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We all know the anonymous English based graffiti artist, political activist and film director, Banksy. Having stayed in the shadows and having never been revealed, he frequently makes his apearance through his artwork. Banksy’s satirical street art and subversive epigrams combine dark humor with graffiti and stenciling for a unique and powerful display. However, a recent art piece has sparked the attention of the public for the upcoming “Beyond the Streets” festival. It combines Jean-Michel Basquiat’s Barbican Centre piece with the flare of Banksy’s coften controversial creativity. In the image you can see, law enforcement (often a prime statement in Banksy’s work) frisking Basquiat’s “Boy and Dog in a Johnnypump”. Some people may view this as disrespectful, stereotypical or bias because of the portrayal, but knowing Banksy’s work and his view of art and the world it is more of a statement against the unjust that is occurring in society today.

Again, this piece will be a feature in the Beyond the Streets exhibition of graffiti, street art and beyond, celebrating the soaring heights to which the world’s most recognizable modern art movement has risen. Purchase tickets by clicking here.

 

Small State With a Big Art. Museum Gets Big Financial Boost

When it comes to The First State, Delaware, many people will literally ask “Where is that?” Besides being the residence of former US Vice President, Joe Biden, the state has a great art scene. One of the most notable art museums is the Delaware Art Museum, established in 1912. The renowned art facility recently received a large donation from philanthropists Gerret and Tatiana Copeland, a pledge of $15 million, to help the museum get their finances back in order.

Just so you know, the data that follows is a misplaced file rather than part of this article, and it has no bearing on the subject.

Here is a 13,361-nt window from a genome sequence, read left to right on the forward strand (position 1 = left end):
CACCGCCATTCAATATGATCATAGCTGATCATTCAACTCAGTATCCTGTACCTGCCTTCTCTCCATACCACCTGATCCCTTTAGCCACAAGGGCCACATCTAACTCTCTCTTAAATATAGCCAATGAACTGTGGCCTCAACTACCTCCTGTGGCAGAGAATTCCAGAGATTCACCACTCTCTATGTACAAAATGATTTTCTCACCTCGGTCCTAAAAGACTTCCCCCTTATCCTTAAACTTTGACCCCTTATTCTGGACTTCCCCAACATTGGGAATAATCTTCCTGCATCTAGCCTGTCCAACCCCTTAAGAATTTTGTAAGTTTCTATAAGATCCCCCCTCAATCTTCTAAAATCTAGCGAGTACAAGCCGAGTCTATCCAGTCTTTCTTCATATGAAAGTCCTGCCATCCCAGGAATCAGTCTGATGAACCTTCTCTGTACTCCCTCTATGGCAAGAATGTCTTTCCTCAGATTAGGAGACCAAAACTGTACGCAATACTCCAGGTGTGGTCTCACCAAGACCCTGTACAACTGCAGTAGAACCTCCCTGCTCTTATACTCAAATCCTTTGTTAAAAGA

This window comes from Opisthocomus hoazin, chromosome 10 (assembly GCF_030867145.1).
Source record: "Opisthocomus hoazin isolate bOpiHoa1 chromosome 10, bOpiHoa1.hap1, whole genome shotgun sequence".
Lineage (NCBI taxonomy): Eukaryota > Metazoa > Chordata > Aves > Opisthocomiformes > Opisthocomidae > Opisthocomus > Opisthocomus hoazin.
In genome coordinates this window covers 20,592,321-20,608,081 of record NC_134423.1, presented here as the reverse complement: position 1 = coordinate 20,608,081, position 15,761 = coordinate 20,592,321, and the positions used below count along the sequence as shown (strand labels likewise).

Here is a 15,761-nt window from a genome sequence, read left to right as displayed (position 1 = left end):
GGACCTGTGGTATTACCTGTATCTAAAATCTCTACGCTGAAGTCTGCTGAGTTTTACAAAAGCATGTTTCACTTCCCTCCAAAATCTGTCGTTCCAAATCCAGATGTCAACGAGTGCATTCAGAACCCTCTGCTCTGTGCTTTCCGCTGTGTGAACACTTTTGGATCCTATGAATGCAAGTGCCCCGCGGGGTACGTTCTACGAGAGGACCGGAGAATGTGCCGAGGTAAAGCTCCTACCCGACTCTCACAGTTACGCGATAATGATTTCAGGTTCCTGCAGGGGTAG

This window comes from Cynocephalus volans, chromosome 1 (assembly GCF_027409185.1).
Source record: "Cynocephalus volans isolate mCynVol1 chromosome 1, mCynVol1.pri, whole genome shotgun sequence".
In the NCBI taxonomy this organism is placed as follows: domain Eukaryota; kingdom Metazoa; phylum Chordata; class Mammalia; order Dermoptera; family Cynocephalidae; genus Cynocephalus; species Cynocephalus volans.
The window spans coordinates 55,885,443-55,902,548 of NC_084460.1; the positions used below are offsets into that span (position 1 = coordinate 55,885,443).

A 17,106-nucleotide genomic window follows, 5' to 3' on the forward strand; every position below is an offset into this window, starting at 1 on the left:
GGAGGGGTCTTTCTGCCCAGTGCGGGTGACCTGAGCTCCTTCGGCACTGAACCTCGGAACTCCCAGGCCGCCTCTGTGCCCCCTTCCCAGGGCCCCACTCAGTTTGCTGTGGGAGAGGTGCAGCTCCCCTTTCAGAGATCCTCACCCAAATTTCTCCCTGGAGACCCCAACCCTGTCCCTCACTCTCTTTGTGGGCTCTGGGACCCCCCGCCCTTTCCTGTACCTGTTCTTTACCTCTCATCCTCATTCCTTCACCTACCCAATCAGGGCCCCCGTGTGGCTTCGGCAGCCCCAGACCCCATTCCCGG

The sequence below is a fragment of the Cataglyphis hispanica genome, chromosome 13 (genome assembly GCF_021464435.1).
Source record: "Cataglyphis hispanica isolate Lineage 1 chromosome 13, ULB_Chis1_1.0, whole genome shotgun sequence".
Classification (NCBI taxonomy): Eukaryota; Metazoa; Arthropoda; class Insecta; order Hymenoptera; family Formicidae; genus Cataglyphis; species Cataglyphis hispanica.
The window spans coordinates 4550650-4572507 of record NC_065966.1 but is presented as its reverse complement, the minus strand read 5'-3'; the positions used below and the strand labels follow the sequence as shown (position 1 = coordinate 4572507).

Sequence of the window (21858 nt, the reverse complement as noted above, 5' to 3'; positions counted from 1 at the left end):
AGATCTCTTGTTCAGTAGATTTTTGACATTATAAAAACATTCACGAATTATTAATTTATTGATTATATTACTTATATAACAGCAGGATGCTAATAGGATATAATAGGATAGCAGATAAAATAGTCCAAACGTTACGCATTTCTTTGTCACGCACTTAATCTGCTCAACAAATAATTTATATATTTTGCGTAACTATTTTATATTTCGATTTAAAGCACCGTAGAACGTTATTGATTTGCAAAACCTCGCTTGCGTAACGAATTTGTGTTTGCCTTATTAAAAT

In 2005, the museum had gone through a major expansion and renovation project. It is actually a fairly large museum, but the expansion added more programs to draw in a larger audience. A variety of programs are offered there including family events, after-work art social gatherings, as well as art classes. The museum houses large and diverse artwork, some dating back to the 1800s, from historic artists such as Dante Gabriel Rossetti, one of my personal favorites, and Howard Pyle. They also offer exhibitions from current artists and mediums as well. A few of the paintings dating back to the 1800s were amongst those that were sold in order to pay down the museum’s debt after renovation.